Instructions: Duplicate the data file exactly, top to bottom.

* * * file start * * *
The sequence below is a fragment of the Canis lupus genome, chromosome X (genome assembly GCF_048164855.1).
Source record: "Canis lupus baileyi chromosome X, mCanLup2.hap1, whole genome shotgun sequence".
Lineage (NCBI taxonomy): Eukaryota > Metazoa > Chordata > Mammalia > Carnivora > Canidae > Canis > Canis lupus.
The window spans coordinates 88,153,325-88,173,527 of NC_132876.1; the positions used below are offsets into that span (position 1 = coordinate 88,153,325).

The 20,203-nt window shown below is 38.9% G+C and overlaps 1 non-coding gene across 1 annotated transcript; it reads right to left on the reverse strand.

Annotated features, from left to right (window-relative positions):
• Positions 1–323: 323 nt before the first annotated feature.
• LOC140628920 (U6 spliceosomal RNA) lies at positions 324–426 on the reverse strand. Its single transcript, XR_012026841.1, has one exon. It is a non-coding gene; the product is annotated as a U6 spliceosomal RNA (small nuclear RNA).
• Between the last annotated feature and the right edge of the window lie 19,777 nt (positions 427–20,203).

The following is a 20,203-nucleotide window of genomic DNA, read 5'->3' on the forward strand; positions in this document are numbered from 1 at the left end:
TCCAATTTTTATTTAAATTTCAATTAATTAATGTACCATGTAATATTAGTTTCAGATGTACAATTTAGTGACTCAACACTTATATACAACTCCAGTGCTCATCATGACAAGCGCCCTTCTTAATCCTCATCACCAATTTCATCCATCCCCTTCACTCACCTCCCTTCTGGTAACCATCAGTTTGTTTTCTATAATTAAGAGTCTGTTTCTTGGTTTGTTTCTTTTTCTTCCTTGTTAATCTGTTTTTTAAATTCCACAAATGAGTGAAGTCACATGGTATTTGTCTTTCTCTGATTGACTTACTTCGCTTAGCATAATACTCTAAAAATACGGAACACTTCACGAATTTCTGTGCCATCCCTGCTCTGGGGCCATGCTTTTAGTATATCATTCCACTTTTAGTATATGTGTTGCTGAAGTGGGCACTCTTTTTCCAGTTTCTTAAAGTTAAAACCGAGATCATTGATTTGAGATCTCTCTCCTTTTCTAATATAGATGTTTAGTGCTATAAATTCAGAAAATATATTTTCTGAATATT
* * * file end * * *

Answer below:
The sequence below is a fragment of the Canis lupus genome, chromosome X (genome assembly GCF_048164855.1).
Source record: "Canis lupus baileyi chromosome X, mCanLup2.hap1, whole genome shotgun sequence".
Lineage (NCBI taxonomy): Eukaryota > Metazoa > Chordata > Mammalia > Carnivora > Canidae > Canis > Canis lupus.
The window spans coordinates 88,153,325-88,173,527 of NC_132876.1; the positions used below are offsets into that span (position 1 = coordinate 88,153,325).

The 20,203-nt window shown below is 38.9% G+C and overlaps 1 non-coding gene across 1 annotated transcript; it reads right to left on the reverse strand.

Annotated features, from left to right (window-relative positions):
• Positions 1–323: 323 nt before the first annotated feature.
• LOC140628920 (U6 spliceosomal RNA) lies at positions 324–426 on the reverse strand. Its single transcript, XR_012026841.1, has one exon. It is a non-coding gene; the product is annotated as a U6 spliceosomal RNA (small nuclear RNA).
• Between the last annotated feature and the right edge of the window lie 19,777 nt (positions 427–20,203).

The following is a 20,203-nucleotide window of genomic DNA, read 5'->3' on the forward strand; positions in this document are numbered from 1 at the left end:
TCCAATTTTTATTTAAATTTCAATTAATTAATGTACCATGTAATATTAGTTTCAGATGTACAATTTAGTGACTCAACACTTATATACAACTCCAGTGCTCATCATGACAAGCGCCCTTCTTAATCCTCATCACCAATTTCATCCATCCCCTTCACTCACCTCCCTTCTGGTAACCATCAGTTTGTTTTCTATAATTAAGAGTCTGTTTCTTGGTTTGTTTCTTTTTCTTCCTTGTTAATCTGTTTTTTAAATTCCACAAATGAGTGAAGTCACATGGTATTTGTCTTTCTCTGATTGACTTACTTCGCTTAGCATAATACTCTAAAAATACGGAACACTTCACGAATTTCTGTGCCATCCCTGCTCTGGGGCCATGCTTTTAGTATATCATTCCACTTTTAGTATATGTGTTGCTGAAGTGGGCACTCTTTTTCCAGTTTCTTAAAGTTAAAACCGAGATCATTGATTTGAGATCTCTCTCCTTTTCTAATATAGATGTTTAGTGCTATAAATTCAGAAAATATATTTTCTGAATATT